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Bus Stop Poets – Photo Credit:Brad Rambo
Bus Stop Poets play a particular type of engaging roots rock that incorporates the edgy sound of their Detroit environs and the smoother soul of Motown. The band is deeply steeped in the musical lineage of Detroit that includes the illustrious acts The Stooges and MC5 and musician Bob Seger.
The hard-working members of Bus Stop Poets are John Mabilia (vocals, guitar), Johnny Edick (bass, backing vocals), Randy Nelson (drums, percussion, backing vocals), and Cindee Lish (vocals, percussion). Some of the veteran musicians have been in other acts, including Some People’s Children, Fat Astro, and National Ghost.
Bus Stop Poets are releasing their second album, Leave it to the Kids, on July 26th and The Big Takeover is proud to host the premiere of the entire LP.
Leave it to the Kids arrives several years after their 2013 self-titled debut album. Since that first LP bowed, the band has been building up its sound all across Detroit. Sharp songwriting, rousing compositions, and heartfelt emotions all play out big on Leave it to the Kids.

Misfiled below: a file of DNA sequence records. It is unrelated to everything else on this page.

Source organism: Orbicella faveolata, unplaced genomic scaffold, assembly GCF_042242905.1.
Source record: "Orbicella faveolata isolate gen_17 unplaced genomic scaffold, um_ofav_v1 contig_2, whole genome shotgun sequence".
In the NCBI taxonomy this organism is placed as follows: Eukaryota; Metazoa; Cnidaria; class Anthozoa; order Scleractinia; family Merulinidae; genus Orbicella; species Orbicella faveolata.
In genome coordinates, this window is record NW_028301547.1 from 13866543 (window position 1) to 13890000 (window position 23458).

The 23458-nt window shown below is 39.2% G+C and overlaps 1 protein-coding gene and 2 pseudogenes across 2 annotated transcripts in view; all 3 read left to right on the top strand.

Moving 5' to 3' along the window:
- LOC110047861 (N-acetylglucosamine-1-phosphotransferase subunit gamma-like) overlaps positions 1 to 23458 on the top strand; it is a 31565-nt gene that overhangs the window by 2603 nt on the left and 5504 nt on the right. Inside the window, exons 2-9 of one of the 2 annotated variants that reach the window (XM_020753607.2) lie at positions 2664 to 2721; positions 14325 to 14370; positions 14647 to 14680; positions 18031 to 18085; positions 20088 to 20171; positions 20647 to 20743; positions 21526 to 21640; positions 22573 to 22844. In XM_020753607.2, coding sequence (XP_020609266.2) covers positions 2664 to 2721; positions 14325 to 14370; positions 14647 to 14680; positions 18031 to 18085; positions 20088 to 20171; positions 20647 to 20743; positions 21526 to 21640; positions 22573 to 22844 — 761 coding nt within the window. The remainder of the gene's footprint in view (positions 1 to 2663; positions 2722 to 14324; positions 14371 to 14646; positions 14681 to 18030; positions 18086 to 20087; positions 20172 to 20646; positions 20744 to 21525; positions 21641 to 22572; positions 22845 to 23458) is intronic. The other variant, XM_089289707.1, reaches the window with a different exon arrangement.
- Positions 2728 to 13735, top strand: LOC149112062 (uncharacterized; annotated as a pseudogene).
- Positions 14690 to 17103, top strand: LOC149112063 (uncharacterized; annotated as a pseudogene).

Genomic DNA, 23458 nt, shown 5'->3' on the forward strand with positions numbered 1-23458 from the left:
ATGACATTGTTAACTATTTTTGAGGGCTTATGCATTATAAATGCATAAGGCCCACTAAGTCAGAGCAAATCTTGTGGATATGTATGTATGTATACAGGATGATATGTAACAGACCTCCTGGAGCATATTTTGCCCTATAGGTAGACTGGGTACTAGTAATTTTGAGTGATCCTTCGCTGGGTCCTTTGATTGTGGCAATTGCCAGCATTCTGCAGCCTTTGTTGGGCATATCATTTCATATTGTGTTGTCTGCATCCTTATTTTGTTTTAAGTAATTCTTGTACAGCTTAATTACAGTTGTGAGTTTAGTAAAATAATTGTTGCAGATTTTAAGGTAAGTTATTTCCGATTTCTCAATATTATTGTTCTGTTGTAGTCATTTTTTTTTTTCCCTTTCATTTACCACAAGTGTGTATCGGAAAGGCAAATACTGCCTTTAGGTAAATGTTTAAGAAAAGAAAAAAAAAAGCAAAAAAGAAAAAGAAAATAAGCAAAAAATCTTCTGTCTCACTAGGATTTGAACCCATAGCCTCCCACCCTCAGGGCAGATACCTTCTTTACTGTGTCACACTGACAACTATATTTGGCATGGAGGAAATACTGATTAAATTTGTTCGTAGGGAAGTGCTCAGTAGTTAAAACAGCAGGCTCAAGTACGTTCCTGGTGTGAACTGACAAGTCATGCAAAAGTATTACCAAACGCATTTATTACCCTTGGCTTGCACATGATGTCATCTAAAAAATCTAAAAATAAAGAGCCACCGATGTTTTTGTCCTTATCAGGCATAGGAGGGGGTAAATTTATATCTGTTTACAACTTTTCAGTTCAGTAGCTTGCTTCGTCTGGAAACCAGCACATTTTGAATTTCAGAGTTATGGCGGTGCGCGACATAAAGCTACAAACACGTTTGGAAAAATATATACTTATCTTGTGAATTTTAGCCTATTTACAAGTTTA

Experience, wisdom, grit, and wit flow through the ten tracks of the record. Earnest retro-folk opener “You Won’t Miss Me (Here)” may feature bittersweet lyrics, but the honeyed vocal harmonies are pure sweetness. Traditional folk shines through on “Better”, but it’s also infused with upbeat piano notes and a funky groove.
“Blow” lopes on by in the light Western shadows with its cycling guitar line and extended synths strings pull, but then brightens with potent male and female harmonies. The reverb guitar goes deeper on “Pop Your Top”, an ode to, of all things, beer! The lyrics are amusing and the drum beats are emphatic and shake it up with a rhythmic dance vibe.
Speaking of which, next number “Dance All Night” glides by with gentler step, steeped in a melancholic violin line and mellifluous guitar accompaniment. Reflective lyrics and vocals drift along and imbue the song with a nostalgic patina.
The title track drums it up with a kicky beat and wiry rock guitar angles. “Leave it to the Kids” comes across like a vintage rock ‘n’ roll track that was dusted off from a crate in the cellar, but the lyrics are very timely, with phrases like, “Can’t see the future clear” and “…the end of it all… / one day it might be near / Living on borrowed time…”
Smoldering torch-type number “Don’t Me Call Me Criminal” slides by with a slinky to strutting step, while the fun “Tractor Song” kicks up its heels with a giddyap drum beat and picked acoustic guitar. Bluesy guitar licks and piano bar casual-cool run through the aptly titled “Cool4U” as a deep bass line, tinkling piano notes, and flitting electric guitar curls move around plaintive vocal exclamations.
The album is capped off with “You Won’t Miss Me (There)”, a sincere folky reprise and twist on the opening track of the album. It’s a joyful picker-upper, at least vocally and instrumentally, even if the lyrics remain wistful.
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